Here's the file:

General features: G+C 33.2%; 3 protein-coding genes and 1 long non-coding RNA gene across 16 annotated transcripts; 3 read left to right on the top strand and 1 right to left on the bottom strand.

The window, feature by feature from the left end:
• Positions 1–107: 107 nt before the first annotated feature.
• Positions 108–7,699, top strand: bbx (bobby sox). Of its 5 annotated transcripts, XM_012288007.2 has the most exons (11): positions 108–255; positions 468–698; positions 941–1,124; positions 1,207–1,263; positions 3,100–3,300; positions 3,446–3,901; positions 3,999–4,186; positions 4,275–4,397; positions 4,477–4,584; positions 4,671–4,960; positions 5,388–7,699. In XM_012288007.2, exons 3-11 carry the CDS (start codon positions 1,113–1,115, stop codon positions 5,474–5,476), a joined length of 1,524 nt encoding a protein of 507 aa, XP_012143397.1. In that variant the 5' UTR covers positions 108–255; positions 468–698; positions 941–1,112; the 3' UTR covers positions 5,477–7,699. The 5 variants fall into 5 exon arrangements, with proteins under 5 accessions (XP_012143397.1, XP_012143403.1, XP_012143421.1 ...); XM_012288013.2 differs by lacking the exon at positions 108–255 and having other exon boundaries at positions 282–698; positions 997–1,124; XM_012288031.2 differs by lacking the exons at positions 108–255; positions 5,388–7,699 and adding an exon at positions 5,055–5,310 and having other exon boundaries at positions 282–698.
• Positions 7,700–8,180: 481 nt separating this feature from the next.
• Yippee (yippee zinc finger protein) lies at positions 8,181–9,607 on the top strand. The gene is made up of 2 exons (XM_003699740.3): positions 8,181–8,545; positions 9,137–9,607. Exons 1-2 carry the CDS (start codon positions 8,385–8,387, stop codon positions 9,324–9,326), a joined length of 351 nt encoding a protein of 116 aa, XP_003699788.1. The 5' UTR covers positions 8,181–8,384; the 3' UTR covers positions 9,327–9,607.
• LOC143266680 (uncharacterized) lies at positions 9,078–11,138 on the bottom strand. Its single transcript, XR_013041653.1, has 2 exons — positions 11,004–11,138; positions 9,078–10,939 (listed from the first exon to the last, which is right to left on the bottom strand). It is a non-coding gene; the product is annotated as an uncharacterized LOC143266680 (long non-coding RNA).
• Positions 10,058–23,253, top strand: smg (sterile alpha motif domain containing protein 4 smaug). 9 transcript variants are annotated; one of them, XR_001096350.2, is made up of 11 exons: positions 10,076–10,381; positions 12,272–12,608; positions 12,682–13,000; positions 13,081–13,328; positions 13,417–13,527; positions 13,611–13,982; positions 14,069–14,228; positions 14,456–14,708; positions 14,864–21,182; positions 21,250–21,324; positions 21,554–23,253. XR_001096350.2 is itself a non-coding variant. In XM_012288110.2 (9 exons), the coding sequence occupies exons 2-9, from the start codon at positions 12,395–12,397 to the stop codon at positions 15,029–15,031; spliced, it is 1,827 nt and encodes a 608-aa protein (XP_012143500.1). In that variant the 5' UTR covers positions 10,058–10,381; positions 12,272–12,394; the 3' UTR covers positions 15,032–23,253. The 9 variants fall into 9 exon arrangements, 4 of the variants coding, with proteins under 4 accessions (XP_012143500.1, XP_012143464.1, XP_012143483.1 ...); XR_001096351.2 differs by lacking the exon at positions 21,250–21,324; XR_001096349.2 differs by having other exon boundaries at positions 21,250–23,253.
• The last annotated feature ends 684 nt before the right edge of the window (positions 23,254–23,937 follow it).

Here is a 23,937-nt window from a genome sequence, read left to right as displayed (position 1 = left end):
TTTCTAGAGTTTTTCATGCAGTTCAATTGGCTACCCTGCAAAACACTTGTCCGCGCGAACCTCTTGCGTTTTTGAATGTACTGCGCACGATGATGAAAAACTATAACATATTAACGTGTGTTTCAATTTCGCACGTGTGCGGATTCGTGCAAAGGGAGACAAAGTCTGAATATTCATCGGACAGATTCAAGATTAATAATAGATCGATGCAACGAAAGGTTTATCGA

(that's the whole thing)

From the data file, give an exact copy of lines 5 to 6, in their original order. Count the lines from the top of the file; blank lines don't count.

• Positions 7,700–8,180: 481 nt separating this feature from the next.
• Yippee (yippee zinc finger protein) lies at positions 8,181–9,607 on the top strand. The gene is made up of 2 exons (XM_003699740.3): positions 8,181–8,545; positions 9,137–9,607. Exons 1-2 carry the CDS (start codon positions 8,385–8,387, stop codon positions 9,324–9,326), a joined length of 351 nt encoding a protein of 116 aa, XP_003699788.1. The 5' UTR covers positions 8,181–8,384; the 3' UTR covers positions 9,327–9,607.